[ExI] Medical Costs
avantguardian2020 at yahoo.com
Mon Feb 18 09:08:07 UTC 2008
--- Lee Corbin <lcorbin at rawbw.com> wrote:
> Tom Tobin wrote---in that there insect thread---
> > Not having to even *think* about whether I can
> > afford a doctor's visit if sick, or an ambulance run
> > if injured, is one benefit I'll gladly pay taxes towards.
> But it's *important* that you always consider costs.
> You realize, of course, what will happen to the system
> as everyone takes this same attitude ("money is no
Well if you saw how much a hospital bills insurance companies for a
piece of gauze, you could get the feeling that the medical industry had
that attitude. It is a very strange industry to say the least. Most
hospitals are classified as not-for-profit corporations for tax
purposes although huge revenues are generated and quickly dissipated
before tax time. The federal government indirectly sets the costs of
medical care by negotiating Medicare contract rates with the hospitals.
Hospitals bill private insurance for about twice what it charges the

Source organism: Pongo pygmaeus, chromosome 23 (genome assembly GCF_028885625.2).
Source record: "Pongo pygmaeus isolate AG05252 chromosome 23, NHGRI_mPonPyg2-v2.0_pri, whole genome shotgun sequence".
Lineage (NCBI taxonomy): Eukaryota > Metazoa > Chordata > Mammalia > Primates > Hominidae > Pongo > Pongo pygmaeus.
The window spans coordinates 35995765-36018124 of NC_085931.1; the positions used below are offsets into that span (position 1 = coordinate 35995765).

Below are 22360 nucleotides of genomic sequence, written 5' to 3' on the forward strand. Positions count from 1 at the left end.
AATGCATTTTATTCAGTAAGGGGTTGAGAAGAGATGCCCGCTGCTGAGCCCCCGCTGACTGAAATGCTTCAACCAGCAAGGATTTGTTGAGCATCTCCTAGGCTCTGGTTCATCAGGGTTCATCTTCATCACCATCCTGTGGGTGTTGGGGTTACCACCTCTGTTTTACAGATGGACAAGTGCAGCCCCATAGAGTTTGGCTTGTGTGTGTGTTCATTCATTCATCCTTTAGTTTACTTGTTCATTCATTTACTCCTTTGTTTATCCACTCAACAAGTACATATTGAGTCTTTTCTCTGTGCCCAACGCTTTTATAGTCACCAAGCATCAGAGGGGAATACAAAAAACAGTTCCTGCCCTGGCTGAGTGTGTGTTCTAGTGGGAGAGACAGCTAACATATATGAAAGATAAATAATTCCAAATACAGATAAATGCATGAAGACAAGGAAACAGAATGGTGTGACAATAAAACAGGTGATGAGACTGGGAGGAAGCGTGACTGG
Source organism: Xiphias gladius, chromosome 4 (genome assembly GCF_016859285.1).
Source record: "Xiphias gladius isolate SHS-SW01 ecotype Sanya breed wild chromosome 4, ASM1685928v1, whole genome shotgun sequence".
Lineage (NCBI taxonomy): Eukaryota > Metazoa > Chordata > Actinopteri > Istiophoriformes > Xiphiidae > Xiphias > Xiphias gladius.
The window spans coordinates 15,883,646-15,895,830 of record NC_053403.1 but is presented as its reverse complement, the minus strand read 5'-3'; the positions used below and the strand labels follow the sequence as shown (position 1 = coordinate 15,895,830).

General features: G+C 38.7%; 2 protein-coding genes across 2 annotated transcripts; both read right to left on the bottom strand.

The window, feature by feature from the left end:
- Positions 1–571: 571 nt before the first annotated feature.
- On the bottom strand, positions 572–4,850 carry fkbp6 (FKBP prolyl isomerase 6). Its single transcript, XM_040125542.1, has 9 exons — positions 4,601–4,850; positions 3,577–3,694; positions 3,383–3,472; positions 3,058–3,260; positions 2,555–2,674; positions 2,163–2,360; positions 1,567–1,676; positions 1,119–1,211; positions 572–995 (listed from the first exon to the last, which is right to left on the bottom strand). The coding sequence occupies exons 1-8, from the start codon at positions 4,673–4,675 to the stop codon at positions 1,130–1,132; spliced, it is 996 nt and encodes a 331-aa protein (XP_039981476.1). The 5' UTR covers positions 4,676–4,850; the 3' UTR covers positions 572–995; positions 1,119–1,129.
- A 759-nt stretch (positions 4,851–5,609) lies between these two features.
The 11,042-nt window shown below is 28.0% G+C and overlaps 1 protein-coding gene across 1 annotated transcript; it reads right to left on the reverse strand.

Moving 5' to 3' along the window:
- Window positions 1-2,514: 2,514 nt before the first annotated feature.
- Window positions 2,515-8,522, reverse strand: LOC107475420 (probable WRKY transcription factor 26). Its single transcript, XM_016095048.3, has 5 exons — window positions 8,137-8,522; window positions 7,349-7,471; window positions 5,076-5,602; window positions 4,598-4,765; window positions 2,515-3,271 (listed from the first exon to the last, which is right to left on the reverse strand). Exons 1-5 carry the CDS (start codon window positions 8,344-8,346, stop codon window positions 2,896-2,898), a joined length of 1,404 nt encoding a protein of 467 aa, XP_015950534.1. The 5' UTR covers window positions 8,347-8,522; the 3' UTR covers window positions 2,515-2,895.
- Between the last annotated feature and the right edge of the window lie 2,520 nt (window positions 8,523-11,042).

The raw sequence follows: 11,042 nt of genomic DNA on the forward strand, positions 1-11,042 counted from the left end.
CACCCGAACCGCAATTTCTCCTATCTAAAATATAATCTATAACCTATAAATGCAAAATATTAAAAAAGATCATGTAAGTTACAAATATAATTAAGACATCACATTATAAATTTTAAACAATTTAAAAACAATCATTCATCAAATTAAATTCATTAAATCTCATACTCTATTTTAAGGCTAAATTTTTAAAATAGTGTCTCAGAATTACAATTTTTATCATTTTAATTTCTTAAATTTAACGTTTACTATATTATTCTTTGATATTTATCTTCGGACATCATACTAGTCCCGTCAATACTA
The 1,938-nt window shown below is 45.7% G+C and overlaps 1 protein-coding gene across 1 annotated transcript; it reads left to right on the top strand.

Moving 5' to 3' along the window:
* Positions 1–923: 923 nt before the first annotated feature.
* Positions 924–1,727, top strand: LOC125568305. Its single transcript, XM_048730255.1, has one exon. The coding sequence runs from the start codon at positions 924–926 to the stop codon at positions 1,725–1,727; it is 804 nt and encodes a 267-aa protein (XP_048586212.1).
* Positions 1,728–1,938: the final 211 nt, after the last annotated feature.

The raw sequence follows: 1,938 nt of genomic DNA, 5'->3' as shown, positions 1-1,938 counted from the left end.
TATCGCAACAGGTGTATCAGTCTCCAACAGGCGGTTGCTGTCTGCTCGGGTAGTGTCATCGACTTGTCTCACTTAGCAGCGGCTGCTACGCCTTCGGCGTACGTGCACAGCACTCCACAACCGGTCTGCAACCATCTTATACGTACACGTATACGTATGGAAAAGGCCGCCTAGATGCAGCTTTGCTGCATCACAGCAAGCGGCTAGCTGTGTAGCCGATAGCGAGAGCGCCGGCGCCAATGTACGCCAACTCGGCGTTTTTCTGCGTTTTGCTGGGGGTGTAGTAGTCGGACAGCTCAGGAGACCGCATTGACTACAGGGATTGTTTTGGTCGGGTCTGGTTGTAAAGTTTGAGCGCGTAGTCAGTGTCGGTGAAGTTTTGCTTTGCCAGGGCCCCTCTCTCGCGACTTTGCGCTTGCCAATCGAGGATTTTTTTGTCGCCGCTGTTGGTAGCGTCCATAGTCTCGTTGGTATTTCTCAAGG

federal government for any particular service. The insurance companies
turn around and typically pay the hospitals between 60% and 80% of what
they get billed for and the hospital eats the remainder. Of course if
you pay out of pocket, you pay the full "retail" rate. So in what other
commodity does the government contract rate for that commodity serve as
a *minimum* price for that commodity? Certainly not hammers and toilet
seats in the pentagon.
> You consider the "costs" of doing everything else, e.g.,
> taking the time time to post here, or driving your larger
> car to work, or eating out at a fancier place than usual,
> etc., etc., etc., (about 15 more etc.s).
> Presumably you would want to eliminate the costs you
> associate with inconvenience, too! Why not with our
> better technology have highly trained personel at your
> beck and call over the web? That is, any time day or
> night you want medical care, it's free.
Because medical care can't be administered over the web at least not
without some pretty advanced robotics.
> Not going to happen. The rationing will take place
> other ways.
How, like charging exhorbiant tuition for medical school?
> The nice thing about having individuals
> face the costs themselves is that we obtain a very
> clear first cut on necessity.
Right, people are the best judges of whether they need medical care or
not. Which is why cancer patients end up being diagnosed too late for
surgical resection and macho men having heart attacks insist on driving
themselves to the hospital.
alt email: stuart"AT"ucla.edu
"Life is the sum of all your choices."
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